A few years ago, I spoke with some basketball players who’d played for Bobby Knight and was surprised, having read the press reports, to find enormous admiration.
Michael Ledeen looks at Coach Knight’s career and agrees:
In the world of big-time college athletics, overpopulated with fakes and cheats, Knight is the real deal. He recruits according to the rules, and he insists that his players take real courses and pass them, and then graduate. This is not what the boy wonders of hoops want from life, and they rarely go to play for Knight. They want to be coddled and enriched and tutored and given a free ride and then cash in. Not Knight’s players. I once interviewed a member of his first team at Indiana, an all-American who met with Knight shortly after the coach’s arrival in Bloomington. Knight glared at him and said, “I’ve just looked at your transcript. You’re not going to class, you’re not doing your work. If you miss class, you won’t practice. And if you don’t practice, you won’t play. If that’s too tough for you, I’ll help you transfer to some place where they don’t give a damn.”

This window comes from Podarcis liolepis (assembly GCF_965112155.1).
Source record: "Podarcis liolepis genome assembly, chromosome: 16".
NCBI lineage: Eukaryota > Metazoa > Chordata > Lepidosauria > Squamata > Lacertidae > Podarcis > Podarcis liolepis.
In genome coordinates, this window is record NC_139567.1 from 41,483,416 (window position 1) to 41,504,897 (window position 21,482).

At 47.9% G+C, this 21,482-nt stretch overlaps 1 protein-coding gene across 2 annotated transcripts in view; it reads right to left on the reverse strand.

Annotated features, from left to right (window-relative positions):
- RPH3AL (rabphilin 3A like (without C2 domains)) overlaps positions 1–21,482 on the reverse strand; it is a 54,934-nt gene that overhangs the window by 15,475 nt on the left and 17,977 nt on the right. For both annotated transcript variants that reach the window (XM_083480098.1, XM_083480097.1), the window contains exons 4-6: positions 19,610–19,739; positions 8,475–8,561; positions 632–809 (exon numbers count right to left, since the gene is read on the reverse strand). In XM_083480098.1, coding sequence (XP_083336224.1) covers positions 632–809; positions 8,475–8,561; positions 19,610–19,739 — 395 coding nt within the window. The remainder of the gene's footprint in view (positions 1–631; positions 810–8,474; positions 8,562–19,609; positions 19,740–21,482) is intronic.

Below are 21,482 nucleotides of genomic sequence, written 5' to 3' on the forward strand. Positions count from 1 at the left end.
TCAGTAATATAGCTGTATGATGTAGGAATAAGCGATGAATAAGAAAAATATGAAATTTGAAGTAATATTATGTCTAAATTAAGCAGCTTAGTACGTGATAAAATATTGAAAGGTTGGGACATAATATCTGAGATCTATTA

The all-American called his father in a panic, only to find that his dad was thrilled. “Thank God,” he said, “now you’ve got a chance in life.”